One of the most original of the various Viking festivals springing up around the UK, Moorforge Althing is the brainchild of Pole Rafał Wszebor Wawrzynek, who is currently planning out the next big event in 2024.

“There weren’t that many Viking festivals that I personally would like to attend,” this genial UK resident tells The Viking Herald. “So I decided to create one myself.” 

Eastern approach to Moorforge

In 2022, the inaugural event took place, organized by the groups Storrada Hird – Drużyna Wojów Świętosławy, and Odr Hird, in cooperation with David Watson, who owns the Moorforge Viking Settlement in a picturesque part of Cumbria near the Scottish border.

“The style of combat is different from that usually practiced by British-based reenactors, with the Eastern style being much more intense and entertaining for onlookers,” Rafał told The Viking Herald at the time. 

Rafał is best placed to know, of course, having always had a keen interest in history. Before coming to live in Scotland, he grew up close to Wolfsschanze, where Hitler spent more time than anywhere else during the war. Yet Rafał always found medieval reenactment activities to be more attractive than war-time ones.

“It’s so interesting to see how life was like 1,000 years ago,” Rafał now tells The Viking Herald. “As for the actual combat reenactments, the Eastern style is more like a martial art. There are fewer limitations. 

Participants hit with full strength. There are certain rules, of course, but it feels more real. Also, I love the concept within it of drużyna, which loosely translates as ‘team’ or ‘group’, but it has deeper connotations than that in Polish.”

Rafał is also keen to point out that Polish-born Świętosława Sygryda Storrada was the wife of Sweyn Forkbeard and the mother of Cnut the Great – as well as the inspiration for his group.

Hundreds of reenactors gathered for the 2022 edition of the festival. Photo/illustration: Courtesy of Moorforge Althing Festival / Rafał Wszebor Wawrzynek

Hogbacks and blacksmiths

Then there’s the site itself. Overseen by David Watson, Moorforge lies a short distance from the wild Cumbrian coast, between Maryport, Aspatria, and Cockermouth, close to the tiny village of Gilcrux on the fringes of the Lake District National Park.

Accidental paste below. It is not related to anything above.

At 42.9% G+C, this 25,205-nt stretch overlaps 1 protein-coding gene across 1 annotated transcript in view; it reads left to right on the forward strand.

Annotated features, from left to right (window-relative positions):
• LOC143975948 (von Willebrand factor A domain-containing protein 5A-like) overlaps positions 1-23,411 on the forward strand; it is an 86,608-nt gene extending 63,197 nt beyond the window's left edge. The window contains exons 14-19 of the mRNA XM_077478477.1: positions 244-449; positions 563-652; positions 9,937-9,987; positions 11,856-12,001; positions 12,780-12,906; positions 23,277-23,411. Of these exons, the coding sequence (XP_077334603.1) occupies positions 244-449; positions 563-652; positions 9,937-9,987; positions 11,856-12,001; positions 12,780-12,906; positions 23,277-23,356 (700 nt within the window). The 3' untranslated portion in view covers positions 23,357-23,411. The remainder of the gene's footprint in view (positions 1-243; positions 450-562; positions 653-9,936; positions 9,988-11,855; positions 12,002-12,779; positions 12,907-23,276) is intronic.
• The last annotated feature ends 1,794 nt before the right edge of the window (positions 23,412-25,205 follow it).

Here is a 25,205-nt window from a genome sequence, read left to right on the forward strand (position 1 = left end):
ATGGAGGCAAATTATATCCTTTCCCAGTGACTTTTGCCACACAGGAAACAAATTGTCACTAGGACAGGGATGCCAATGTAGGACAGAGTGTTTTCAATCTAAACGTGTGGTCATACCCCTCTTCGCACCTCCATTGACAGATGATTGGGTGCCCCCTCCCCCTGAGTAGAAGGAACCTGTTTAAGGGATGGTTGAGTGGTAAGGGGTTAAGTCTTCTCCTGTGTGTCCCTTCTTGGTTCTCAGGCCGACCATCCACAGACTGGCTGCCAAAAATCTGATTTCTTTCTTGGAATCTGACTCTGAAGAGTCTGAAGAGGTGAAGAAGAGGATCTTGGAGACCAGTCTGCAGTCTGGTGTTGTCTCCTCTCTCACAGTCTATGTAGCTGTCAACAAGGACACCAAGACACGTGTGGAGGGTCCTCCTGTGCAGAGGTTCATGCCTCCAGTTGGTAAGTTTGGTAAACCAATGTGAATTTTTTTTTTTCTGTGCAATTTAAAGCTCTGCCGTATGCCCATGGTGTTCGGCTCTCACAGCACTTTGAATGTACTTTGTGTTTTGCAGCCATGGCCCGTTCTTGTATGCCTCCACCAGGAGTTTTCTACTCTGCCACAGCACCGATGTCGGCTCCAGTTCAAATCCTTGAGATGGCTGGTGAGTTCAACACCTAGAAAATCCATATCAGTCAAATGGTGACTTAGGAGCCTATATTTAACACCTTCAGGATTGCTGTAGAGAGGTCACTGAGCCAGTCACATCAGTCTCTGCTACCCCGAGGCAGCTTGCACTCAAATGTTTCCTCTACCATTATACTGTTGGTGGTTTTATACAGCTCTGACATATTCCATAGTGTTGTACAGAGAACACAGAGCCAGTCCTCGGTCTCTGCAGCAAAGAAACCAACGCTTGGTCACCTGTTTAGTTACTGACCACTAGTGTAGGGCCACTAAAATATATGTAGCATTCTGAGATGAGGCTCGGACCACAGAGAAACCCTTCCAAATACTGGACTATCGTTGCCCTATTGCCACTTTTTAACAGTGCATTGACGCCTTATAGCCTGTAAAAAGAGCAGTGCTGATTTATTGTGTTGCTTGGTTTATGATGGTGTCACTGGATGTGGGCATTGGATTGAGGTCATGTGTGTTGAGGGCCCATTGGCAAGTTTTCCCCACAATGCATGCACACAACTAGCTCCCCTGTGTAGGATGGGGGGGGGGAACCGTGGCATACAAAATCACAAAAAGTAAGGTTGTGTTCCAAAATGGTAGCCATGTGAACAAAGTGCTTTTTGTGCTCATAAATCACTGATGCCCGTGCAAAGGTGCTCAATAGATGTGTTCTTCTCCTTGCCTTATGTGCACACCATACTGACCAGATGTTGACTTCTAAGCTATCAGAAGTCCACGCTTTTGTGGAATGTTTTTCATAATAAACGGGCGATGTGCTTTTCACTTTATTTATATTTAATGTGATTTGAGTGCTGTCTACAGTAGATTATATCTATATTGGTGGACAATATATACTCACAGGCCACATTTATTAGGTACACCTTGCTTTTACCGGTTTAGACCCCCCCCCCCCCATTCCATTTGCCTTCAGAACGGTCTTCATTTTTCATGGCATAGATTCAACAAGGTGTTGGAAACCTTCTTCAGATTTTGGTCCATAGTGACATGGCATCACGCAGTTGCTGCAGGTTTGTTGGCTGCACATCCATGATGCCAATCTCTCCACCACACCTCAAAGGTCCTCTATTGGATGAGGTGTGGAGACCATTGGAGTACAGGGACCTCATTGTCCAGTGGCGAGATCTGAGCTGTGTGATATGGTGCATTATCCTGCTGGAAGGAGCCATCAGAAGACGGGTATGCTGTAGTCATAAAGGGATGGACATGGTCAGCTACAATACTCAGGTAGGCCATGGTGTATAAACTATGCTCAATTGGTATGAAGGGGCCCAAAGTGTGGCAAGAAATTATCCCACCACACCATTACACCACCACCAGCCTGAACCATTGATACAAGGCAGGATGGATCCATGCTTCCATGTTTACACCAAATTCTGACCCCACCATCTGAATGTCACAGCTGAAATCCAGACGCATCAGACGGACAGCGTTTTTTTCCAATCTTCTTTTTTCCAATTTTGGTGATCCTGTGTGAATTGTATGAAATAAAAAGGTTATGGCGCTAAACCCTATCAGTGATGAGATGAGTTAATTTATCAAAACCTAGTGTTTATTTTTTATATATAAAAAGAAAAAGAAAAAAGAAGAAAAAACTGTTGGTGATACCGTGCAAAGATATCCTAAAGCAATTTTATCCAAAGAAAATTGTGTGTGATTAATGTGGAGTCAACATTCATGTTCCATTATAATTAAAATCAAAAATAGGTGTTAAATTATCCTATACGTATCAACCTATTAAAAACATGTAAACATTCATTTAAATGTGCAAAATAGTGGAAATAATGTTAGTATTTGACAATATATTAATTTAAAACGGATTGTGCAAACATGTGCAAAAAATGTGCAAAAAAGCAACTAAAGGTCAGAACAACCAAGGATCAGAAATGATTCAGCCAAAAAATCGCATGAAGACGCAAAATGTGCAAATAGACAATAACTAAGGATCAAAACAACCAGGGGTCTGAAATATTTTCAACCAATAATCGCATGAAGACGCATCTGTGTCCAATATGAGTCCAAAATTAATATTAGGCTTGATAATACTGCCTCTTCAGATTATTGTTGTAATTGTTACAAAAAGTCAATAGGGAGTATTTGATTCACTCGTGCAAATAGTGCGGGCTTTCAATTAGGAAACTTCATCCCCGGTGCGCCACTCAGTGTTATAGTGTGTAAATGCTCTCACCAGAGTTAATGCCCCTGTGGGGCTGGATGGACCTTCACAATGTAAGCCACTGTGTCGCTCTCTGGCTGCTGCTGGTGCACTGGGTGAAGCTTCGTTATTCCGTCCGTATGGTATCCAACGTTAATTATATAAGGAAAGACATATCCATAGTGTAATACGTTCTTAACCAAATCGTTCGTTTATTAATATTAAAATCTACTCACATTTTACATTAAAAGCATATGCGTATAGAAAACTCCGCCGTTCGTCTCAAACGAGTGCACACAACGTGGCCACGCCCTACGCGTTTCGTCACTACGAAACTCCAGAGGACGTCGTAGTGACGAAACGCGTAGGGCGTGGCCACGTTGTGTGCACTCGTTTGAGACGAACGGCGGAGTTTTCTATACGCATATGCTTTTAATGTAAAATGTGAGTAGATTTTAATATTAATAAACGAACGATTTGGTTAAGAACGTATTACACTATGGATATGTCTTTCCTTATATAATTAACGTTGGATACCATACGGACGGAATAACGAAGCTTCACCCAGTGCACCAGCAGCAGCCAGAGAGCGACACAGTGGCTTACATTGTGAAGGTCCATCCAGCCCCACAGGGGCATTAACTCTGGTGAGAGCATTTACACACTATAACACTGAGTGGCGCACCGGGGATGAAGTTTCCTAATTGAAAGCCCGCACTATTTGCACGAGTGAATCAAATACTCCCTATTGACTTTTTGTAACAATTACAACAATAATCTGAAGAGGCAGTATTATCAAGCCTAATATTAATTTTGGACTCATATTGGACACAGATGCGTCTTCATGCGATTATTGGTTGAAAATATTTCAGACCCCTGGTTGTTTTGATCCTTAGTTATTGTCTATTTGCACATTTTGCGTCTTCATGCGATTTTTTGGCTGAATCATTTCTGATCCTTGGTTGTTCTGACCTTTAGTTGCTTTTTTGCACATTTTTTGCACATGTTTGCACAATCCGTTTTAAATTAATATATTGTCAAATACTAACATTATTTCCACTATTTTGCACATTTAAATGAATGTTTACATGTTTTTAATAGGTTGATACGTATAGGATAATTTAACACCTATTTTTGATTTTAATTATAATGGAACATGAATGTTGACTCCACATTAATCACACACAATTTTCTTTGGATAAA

While its name is Brittonic, possibly influenced by Old Norse, the area around it lacks the immediate historical ties to the Vikings as the Northeast coast, the other side of Carlisle, where you find Bamburgh and Lindisfarne

Anyone with an interest in Norse history, however, with a few days to spare, could visit the festival and take in the newly restored visitor center at Lindisfarne.

All the same, “they have found a few hogback gravestones around here,” says Rafał, referring to the arched grave markers, a Scandinavian burial tradition prevalent in the tenth and eleventh centuries. 

Their shape is thought to resemble a house for the departed concerned, often a Viking warrior, a trend possibly set by Danish settlers in northern England in the 870s. 

The four largest-known examples in Britain form part of the Govan Stones, currently on view in Glasgow, a two-hour drive north.

The organizers have high hopes for the 2024 edition of Moorforge. Photo: Courtesy of Moorforge Althing Festival / Rafał Wszebor Wawrzynek

Bigger and better in 2024

Moorforge owner David Watson is the village blacksmith at Gilcrux. Before the 2022 Althing Festival, Rafał’s group helped lay paths and erect timber structures around the site. 

School visits, craft workshops, and regular sessions of folk music were already on the agenda before nearly 100 reenactors, traders, and even a fire dancer made the initial event a memorable occasion.

Even better is expected for Moorforge 2024, due to take place over the weekend of July 12-14. 

“We’re looking to develop Moorforge as a leading center for Viking activity,” says Rafał. 

“Next year, we’re hoping to attract twice the number of reenactors. We don’t want to make it too big, just the right size for people to enjoy. We would love for Western-style groups to get to know our Eastern style and for us to learn from each other, for this to be a real meeting of West and East.”

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